If the consumer does not understand the changes to their credit card agreement, or has unmanageable debt they should speak with one of our individual certified consumer credit counselors who can help
Fort Lauderdale, FL (Vocus) March 8, 2010
A New Horizon Credit Counseling weighs in on the new Credit Card Act and what this will mean to consumers. Consumers may now see a return to annual credit card fees. Although the new Credit Card Law restricts certain fees, such as those charged for surpassing credit limits or paying credit cards late but there are plenty of other charges that remain fair game. Credit Cards may start to ramp up additional fees. For instance, Fifth Third Bank last year began charging some cardholders $19 for not using their cards for 12 months. There is no limit to how high annual percentage rates can go. Some banks have raised interest rates to record levels weeks before the new laws went into effect.
According to CreditCards.com Weekly Credit Card Rate Report the national average interest rate on new credit card offers hit 14.62 percent. This increase in the interest rates was the highest since they started tracking in 2007. Six months ago the average was 12.7% and now it’s 14.6%.
Not only are the banks raising rates to restore the profits they might be losing, they have also started changing some of their card products to variable rates from fixed rates. Many of the largest issuers, including Bank of America and Chase, switched their customers over to variable rate cards in 2009.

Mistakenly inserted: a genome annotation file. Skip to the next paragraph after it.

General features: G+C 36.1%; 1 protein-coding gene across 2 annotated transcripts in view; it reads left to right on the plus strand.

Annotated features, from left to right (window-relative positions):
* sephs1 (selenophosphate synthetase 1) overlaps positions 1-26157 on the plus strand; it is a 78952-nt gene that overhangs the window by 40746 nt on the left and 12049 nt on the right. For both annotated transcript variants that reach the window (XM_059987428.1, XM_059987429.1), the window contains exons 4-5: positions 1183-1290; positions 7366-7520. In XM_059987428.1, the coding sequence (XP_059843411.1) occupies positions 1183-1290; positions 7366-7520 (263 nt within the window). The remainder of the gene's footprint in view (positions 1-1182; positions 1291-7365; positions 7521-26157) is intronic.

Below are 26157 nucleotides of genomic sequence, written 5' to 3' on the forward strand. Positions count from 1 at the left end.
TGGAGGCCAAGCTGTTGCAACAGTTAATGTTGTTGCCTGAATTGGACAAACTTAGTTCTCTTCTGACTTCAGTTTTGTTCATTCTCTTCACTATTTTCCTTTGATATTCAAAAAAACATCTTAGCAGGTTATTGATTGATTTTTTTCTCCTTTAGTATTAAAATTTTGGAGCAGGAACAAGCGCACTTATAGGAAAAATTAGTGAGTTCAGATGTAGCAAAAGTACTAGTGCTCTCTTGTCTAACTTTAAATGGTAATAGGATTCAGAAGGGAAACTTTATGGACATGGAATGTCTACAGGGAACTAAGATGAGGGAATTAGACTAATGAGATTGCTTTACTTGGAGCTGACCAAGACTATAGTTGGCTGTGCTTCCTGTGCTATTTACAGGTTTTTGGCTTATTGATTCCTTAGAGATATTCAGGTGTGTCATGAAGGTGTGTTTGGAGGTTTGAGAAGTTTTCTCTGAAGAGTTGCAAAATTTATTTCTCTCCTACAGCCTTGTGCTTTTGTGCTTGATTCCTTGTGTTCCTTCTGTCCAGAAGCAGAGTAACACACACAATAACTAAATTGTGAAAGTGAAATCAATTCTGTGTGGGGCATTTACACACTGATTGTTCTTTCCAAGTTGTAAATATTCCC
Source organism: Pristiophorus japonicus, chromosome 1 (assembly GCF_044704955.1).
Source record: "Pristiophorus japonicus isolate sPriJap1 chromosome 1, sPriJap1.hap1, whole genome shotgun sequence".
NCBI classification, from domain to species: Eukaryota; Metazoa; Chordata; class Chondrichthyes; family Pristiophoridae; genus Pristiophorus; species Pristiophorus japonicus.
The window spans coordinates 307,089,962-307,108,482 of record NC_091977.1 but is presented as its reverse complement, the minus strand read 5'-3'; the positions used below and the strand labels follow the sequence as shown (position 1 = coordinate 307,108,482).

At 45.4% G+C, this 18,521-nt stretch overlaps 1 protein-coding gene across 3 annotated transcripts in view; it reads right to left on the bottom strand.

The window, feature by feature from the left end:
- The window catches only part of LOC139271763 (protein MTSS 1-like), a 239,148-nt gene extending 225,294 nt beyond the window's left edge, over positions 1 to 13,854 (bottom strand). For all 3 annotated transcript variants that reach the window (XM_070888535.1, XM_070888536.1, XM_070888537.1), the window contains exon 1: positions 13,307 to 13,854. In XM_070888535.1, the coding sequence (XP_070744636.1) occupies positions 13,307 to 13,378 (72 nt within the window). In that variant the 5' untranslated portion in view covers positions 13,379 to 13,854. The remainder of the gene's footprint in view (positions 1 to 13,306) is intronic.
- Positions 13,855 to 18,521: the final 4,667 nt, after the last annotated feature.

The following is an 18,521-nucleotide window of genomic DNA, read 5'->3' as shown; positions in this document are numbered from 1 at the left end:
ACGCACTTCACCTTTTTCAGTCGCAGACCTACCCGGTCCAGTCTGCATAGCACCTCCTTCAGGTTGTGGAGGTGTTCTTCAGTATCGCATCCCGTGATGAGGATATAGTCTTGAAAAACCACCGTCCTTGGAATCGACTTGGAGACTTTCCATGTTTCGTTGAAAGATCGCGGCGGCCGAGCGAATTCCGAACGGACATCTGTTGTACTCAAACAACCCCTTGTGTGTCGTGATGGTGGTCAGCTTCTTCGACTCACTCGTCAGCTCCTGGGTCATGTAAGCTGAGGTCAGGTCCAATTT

“The changes brought on by this new legislation are significant, and protective of the consumer, but they are worthless if the card holder fails to read and understand the notices, updates, and credit card offers they are receiving from their creditors daily,” warned Steven Stark, General Counsel and COO of A New Horizon Credit Counseling Services in Fort Lauderdale, FL.
Some other things you should know about the new Credit Card Act are:
- Late payments before the 60 day window will not increase your interest rates, but it will still show up negatively on your credit report.
- Open credit card statements quickly and review them to keep abreast of new terms.
- Some of the credit cards may have deadlines that must be met to opt in or out of to get certain terms.
- The new Credit Card Act does not cover Business and corporate credit cards.
- The Credit Card Act does not cap interest rates. The increased rate can still triple your existing APR.
- A rate increase can't be applied to existing balances unless cardholder is delinquent.
- Cardholders must be notified of a rate increase 45 days in advance, but there is no cap on rates.
- Those under 21 can't apply for a credit card unless they have a co-signer, sufficient income or show proof that they have an independent means to repay the card debt themselves.
With banks trying to use every loophole they can find to help their bottom lines, it will be the consumer who will still suffer. If interest rates have already increased and annual fees are reinstated, how will the consumers get themselves out of the financial hole they may be in?
“If the consumer does not understand the changes to their credit card agreement, or has unmanageable debt they should speak with one of our individual certified consumer credit counselors who can help," added Mr. Stark.
A New Horizon Credit Counseling, a well established Credit Counseling company with over 15 years experience as a non-profit organization assisting individuals and families from all walks of life in both maintaining control and regaining control of their finances. Credit Counseling may be the solution and help with Debt Management, Budget Management and Debt Consolidation. This is all offered in the strictest of confidence by certified financial counselors. Contact Stuart Lieberman who may be reached at (800) 556-1548 Extension 1126 A New Horizon – http://www.anewhorizon.org for more information